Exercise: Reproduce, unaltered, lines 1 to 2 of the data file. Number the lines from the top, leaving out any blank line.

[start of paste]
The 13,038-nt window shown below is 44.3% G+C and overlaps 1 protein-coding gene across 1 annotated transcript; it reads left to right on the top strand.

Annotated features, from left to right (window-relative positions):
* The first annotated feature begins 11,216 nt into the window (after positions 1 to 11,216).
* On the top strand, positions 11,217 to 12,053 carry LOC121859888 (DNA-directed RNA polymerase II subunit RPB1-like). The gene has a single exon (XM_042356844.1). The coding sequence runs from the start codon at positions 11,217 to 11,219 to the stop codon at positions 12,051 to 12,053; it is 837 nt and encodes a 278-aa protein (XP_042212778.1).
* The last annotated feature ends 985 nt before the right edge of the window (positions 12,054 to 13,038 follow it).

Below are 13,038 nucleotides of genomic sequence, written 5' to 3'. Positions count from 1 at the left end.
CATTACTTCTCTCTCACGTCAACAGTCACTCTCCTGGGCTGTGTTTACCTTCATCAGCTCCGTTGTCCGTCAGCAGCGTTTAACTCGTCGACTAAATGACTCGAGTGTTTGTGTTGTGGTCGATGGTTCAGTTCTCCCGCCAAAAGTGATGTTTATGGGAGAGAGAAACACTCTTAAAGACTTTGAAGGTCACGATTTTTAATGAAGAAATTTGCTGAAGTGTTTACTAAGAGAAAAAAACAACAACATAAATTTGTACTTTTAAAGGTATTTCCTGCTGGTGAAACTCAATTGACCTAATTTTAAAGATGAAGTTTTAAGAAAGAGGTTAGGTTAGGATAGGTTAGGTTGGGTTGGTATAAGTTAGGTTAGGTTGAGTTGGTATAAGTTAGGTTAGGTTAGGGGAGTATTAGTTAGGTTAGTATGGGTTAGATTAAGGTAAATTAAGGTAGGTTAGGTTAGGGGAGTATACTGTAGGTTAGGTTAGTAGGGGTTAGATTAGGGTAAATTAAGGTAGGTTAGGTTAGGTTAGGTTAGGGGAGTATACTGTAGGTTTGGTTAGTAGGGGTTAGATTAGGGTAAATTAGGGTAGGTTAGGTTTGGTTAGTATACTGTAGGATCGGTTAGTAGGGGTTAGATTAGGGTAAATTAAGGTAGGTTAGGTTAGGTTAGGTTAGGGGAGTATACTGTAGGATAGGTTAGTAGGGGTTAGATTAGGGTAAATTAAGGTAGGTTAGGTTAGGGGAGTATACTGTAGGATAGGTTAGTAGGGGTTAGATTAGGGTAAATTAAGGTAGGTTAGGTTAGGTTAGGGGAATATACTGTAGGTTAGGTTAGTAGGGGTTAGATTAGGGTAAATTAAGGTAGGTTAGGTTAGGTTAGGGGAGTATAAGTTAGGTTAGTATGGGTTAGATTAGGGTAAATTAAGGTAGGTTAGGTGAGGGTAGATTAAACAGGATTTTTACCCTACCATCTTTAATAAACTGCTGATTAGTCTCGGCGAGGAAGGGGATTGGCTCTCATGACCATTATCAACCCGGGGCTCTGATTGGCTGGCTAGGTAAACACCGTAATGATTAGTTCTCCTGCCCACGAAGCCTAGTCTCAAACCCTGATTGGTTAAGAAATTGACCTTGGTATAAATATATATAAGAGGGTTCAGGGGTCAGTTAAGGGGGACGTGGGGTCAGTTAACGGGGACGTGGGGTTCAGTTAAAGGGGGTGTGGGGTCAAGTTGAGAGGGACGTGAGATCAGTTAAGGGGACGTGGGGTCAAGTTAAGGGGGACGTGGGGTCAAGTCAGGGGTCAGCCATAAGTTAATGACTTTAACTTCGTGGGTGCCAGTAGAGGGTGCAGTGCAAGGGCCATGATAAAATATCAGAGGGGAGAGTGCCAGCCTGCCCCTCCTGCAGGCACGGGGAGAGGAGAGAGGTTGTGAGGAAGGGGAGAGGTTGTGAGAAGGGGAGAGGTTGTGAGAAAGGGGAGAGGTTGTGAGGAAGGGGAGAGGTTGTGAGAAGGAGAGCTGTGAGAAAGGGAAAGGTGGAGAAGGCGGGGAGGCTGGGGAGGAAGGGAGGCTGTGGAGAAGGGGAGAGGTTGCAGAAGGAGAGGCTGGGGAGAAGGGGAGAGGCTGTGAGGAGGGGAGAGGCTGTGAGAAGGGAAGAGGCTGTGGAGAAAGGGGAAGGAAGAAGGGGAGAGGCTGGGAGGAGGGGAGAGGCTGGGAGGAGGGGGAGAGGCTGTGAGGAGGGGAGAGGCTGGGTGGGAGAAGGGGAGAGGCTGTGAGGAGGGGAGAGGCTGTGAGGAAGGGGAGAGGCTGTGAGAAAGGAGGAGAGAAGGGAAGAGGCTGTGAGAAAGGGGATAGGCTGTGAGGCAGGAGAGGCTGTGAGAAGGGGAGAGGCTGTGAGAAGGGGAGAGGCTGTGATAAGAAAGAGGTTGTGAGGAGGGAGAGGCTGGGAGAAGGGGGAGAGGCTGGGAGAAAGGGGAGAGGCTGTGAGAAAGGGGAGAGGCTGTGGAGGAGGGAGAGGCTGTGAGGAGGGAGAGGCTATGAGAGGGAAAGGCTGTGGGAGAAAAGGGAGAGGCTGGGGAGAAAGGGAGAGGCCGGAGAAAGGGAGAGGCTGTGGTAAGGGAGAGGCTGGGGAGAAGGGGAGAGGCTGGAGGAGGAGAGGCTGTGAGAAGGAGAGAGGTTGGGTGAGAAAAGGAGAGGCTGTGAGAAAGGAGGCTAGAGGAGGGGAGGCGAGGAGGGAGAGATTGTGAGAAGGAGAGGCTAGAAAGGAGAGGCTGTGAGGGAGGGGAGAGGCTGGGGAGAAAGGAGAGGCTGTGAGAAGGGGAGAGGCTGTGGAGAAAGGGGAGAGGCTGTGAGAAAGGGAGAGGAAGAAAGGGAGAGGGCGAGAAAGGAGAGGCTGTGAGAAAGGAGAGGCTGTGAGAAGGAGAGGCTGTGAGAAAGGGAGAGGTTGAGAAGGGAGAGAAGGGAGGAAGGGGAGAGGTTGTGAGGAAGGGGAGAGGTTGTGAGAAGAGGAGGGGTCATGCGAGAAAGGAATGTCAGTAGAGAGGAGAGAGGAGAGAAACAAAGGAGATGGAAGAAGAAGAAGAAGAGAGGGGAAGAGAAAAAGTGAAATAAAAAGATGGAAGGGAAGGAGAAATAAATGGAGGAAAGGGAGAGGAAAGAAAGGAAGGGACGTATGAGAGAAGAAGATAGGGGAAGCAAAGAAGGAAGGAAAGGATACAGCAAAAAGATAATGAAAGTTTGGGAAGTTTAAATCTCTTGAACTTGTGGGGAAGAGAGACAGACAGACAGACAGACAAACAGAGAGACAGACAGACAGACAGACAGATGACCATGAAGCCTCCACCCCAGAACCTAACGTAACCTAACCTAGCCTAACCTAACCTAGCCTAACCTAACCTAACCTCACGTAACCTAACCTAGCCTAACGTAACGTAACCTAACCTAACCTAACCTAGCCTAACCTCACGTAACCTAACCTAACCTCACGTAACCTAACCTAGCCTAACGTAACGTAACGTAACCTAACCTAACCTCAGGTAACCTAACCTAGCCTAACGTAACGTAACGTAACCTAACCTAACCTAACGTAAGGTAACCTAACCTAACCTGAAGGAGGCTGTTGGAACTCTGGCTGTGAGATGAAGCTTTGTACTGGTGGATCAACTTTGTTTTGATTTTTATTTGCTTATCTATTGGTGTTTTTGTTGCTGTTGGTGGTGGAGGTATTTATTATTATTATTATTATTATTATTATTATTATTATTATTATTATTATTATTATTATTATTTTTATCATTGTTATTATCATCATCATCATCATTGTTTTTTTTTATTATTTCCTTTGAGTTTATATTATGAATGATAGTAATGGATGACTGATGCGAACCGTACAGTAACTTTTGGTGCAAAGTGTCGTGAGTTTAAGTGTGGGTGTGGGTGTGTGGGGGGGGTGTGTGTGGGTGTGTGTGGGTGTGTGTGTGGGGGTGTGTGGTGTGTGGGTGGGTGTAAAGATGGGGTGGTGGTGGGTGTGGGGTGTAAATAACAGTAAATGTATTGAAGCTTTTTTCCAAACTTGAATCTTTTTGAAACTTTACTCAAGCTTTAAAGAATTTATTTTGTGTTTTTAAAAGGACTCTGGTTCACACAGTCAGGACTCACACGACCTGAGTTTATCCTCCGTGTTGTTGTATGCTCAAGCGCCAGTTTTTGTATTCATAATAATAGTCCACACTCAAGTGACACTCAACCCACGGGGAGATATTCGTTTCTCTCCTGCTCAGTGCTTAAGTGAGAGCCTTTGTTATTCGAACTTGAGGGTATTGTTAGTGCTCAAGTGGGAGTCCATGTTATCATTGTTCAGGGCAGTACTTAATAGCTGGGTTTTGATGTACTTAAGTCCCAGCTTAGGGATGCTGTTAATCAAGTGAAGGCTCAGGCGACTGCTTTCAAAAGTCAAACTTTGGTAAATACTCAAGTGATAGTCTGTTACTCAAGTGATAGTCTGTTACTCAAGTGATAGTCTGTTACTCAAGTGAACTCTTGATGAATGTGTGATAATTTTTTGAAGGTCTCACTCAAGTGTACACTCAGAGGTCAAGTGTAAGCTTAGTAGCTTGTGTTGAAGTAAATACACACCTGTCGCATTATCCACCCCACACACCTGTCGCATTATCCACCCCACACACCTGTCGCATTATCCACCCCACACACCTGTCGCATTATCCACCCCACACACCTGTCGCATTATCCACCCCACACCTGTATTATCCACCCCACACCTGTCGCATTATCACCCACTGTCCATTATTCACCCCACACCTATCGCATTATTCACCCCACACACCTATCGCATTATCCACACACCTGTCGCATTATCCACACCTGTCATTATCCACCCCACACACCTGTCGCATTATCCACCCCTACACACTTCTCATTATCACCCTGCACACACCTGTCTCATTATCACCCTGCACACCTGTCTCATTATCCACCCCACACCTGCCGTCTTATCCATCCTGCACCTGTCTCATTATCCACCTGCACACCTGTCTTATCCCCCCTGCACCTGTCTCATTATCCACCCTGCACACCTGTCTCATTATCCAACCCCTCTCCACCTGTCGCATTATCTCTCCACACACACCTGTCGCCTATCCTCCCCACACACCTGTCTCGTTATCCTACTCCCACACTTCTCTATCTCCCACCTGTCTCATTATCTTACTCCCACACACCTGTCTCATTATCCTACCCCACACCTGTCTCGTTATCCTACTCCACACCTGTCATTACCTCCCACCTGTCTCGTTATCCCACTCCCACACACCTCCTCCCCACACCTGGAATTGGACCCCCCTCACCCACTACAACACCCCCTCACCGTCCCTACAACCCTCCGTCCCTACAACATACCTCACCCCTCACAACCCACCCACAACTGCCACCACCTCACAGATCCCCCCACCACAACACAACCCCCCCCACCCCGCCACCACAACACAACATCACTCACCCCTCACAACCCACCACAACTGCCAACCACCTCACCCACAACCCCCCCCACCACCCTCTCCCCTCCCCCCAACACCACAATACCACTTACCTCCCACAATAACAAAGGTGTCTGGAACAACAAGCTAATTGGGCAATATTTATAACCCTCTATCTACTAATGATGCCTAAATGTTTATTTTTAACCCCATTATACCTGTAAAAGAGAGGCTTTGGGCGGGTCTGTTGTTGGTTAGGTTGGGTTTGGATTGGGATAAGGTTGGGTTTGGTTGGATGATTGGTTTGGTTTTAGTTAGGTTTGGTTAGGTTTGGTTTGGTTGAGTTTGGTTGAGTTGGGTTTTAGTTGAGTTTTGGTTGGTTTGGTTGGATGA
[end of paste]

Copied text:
The 13,038-nt window shown below is 44.3% G+C and overlaps 1 protein-coding gene across 1 annotated transcript; it reads left to right on the top strand.

Annotated features, from left to right (window-relative positions):